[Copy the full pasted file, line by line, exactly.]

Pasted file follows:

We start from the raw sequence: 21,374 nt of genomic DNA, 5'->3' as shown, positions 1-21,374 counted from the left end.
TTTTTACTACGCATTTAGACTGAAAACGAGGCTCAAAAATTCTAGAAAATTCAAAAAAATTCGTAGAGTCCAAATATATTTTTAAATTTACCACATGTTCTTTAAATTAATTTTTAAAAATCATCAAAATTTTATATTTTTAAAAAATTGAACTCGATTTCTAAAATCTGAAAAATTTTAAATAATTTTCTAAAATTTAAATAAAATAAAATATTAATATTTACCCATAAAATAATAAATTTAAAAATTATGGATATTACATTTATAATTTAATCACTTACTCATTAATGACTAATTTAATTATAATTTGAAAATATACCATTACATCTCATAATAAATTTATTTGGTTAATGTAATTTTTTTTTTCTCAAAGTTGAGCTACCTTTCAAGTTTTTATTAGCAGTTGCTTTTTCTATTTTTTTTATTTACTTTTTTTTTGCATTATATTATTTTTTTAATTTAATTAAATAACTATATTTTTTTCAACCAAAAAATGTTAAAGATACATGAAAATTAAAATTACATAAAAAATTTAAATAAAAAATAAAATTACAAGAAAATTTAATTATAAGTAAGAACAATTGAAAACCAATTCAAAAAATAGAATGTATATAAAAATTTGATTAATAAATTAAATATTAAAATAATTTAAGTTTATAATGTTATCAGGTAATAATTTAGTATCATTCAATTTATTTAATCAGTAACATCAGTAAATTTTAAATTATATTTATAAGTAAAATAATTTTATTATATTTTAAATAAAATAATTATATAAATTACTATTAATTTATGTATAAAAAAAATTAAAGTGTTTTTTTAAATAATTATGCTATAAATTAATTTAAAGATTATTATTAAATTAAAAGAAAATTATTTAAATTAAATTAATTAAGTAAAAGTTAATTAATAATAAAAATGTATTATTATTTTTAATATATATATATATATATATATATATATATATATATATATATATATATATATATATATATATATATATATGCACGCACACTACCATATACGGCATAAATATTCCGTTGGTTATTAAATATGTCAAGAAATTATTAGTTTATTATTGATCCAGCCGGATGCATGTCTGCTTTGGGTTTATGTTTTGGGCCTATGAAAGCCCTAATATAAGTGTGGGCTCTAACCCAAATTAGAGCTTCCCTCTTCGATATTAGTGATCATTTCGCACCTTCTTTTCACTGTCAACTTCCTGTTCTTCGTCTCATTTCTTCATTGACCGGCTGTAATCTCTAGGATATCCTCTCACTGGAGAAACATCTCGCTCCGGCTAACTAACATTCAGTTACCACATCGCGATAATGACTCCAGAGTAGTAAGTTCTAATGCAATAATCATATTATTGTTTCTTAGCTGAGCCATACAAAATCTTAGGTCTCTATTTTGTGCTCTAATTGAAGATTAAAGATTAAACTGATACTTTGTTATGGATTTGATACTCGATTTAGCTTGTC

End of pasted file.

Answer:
We start from the raw sequence: 21,374 nt of genomic DNA, 5'->3' as shown, positions 1-21,374 counted from the left end.
TTTTTACTACGCATTTAGACTGAAAACGAGGCTCAAAAATTCTAGAAAATTCAAAAAAATTCGTAGAGTCCAAATATATTTTTAAATTTACCACATGTTCTTTAAATTAATTTTTAAAAATCATCAAAATTTTATATTTTTAAAAAATTGAACTCGATTTCTAAAATCTGAAAAATTTTAAATAATTTTCTAAAATTTAAATAAAATAAAATATTAATATTTACCCATAAAATAATAAATTTAAAAATTATGGATATTACATTTATAATTTAATCACTTACTCATTAATGACTAATTTAATTATAATTTGAAAATATACCATTACATCTCATAATAAATTTATTTGGTTAATGTAATTTTTTTTTTCTCAAAGTTGAGCTACCTTTCAAGTTTTTATTAGCAGTTGCTTTTTCTATTTTTTTTATTTACTTTTTTTTTGCATTATATTATTTTTTTAATTTAATTAAATAACTATATTTTTTTCAACCAAAAAATGTTAAAGATACATGAAAATTAAAATTACATAAAAAATTTAAATAAAAAATAAAATTACAAGAAAATTTAATTATAAGTAAGAACAATTGAAAACCAATTCAAAAAATAGAATGTATATAAAAATTTGATTAATAAATTAAATATTAAAATAATTTAAGTTTATAATGTTATCAGGTAATAATTTAGTATCATTCAATTTATTTAATCAGTAACATCAGTAAATTTTAAATTATATTTATAAGTAAAATAATTTTATTATATTTTAAATAAAATAATTATATAAATTACTATTAATTTATGTATAAAAAAAATTAAAGTGTTTTTTTAAATAATTATGCTATAAATTAATTTAAAGATTATTATTAAATTAAAAGAAAATTATTTAAATTAAATTAATTAAGTAAAAGTTAATTAATAATAAAAATGTATTATTATTTTTAATATATATATATATATATATATATATATATATATATATATATATATATATATATATATATATATATATATGCACGCACACTACCATATACGGCATAAATATTCCGTTGGTTATTAAATATGTCAAGAAATTATTAGTTTATTATTGATCCAGCCGGATGCATGTCTGCTTTGGGTTTATGTTTTGGGCCTATGAAAGCCCTAATATAAGTGTGGGCTCTAACCCAAATTAGAGCTTCCCTCTTCGATATTAGTGATCATTTCGCACCTTCTTTTCACTGTCAACTTCCTGTTCTTCGTCTCATTTCTTCATTGACCGGCTGTAATCTCTAGGATATCCTCTCACTGGAGAAACATCTCGCTCCGGCTAACTAACATTCAGTTACCACATCGCGATAATGACTCCAGAGTAGTAAGTTCTAATGCAATAATCATATTATTGTTTCTTAGCTGAGCCATACAAAATCTTAGGTCTCTATTTTGTGCTCTAATTGAAGATTAAAGATTAAACTGATACTTTGTTATGGATTTGATACTCGATTTAGCTTGTC